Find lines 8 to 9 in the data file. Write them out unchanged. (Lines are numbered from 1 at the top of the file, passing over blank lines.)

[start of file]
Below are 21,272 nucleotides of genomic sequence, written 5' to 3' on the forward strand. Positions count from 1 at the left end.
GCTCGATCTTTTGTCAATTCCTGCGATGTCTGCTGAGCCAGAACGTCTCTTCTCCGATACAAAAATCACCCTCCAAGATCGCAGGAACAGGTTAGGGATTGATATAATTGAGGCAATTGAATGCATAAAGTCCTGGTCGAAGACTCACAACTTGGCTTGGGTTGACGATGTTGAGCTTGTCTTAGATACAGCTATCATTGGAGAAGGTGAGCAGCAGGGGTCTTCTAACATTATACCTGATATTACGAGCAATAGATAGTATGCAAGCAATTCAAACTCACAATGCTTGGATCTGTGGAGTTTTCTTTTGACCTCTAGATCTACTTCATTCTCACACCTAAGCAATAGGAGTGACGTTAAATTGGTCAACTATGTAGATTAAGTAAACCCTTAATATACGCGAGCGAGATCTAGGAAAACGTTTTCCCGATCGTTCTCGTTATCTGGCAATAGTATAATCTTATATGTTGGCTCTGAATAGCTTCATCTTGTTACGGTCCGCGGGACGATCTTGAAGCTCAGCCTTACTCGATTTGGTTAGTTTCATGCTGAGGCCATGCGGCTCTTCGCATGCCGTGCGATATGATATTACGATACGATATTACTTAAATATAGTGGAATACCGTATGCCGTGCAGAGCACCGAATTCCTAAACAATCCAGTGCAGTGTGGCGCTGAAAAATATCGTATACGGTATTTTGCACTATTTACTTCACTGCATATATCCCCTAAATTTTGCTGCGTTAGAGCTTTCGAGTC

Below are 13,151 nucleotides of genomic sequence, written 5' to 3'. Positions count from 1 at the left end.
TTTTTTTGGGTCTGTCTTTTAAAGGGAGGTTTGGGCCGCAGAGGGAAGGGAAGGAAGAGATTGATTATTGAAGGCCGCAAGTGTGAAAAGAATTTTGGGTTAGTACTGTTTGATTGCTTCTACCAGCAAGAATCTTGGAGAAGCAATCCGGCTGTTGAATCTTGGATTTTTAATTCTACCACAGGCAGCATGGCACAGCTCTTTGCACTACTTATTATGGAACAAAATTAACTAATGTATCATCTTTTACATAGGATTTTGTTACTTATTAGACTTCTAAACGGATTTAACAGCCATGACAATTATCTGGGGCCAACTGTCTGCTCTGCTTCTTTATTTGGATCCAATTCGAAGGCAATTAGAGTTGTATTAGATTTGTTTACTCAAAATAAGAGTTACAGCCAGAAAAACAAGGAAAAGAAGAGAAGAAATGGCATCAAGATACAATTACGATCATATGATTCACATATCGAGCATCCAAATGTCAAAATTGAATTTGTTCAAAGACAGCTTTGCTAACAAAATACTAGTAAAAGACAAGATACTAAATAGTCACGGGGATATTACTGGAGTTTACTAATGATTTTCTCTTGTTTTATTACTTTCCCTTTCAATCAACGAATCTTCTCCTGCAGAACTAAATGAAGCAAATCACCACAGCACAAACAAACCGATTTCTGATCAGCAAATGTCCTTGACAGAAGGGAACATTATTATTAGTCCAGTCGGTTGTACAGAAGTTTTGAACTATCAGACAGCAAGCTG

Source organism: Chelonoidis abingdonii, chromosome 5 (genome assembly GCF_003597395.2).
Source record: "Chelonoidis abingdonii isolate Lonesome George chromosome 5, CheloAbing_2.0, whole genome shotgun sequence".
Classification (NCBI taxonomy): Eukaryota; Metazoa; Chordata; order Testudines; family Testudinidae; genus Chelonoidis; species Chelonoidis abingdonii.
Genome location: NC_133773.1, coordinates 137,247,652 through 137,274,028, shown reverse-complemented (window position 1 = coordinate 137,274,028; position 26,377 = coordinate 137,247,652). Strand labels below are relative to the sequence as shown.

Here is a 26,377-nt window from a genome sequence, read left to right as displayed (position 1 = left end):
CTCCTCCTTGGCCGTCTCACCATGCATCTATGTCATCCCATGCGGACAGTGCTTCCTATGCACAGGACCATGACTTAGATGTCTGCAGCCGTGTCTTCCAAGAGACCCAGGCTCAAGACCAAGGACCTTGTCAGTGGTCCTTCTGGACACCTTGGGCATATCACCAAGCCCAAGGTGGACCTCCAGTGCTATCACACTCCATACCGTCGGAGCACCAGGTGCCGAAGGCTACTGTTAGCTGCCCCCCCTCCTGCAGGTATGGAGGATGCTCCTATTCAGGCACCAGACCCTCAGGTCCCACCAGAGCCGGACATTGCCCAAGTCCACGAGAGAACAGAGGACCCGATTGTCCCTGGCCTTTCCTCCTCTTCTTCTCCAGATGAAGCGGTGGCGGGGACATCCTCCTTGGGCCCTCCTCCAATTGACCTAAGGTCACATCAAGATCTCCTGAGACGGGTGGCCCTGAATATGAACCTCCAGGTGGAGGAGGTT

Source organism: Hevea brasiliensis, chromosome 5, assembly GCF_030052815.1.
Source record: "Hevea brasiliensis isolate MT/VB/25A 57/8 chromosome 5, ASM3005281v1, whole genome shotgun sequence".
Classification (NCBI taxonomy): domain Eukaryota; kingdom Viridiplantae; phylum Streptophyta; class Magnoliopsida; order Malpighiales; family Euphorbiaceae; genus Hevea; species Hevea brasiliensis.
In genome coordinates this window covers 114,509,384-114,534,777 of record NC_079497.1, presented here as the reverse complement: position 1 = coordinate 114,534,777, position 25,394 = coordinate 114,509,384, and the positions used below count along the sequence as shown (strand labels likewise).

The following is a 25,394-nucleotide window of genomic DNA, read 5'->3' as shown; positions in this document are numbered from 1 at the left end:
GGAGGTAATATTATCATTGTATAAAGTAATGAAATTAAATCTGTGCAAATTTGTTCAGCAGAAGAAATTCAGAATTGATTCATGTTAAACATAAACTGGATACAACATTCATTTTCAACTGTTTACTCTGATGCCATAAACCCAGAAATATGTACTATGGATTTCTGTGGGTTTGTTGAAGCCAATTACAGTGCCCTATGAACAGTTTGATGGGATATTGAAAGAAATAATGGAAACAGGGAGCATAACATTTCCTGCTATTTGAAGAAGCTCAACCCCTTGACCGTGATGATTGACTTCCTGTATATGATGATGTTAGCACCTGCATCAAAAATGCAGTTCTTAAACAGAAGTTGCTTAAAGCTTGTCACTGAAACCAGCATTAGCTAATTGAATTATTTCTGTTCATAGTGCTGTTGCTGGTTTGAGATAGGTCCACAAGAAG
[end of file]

Genome location: NC_133773.1, coordinates 137,247,652 through 137,274,028, shown reverse-complemented (window position 1 = coordinate 137,274,028; position 26,377 = coordinate 137,247,652). Strand labels below are relative to the sequence as shown.

Here is a 26,377-nt window from a genome sequence, read left to right as displayed (position 1 = left end):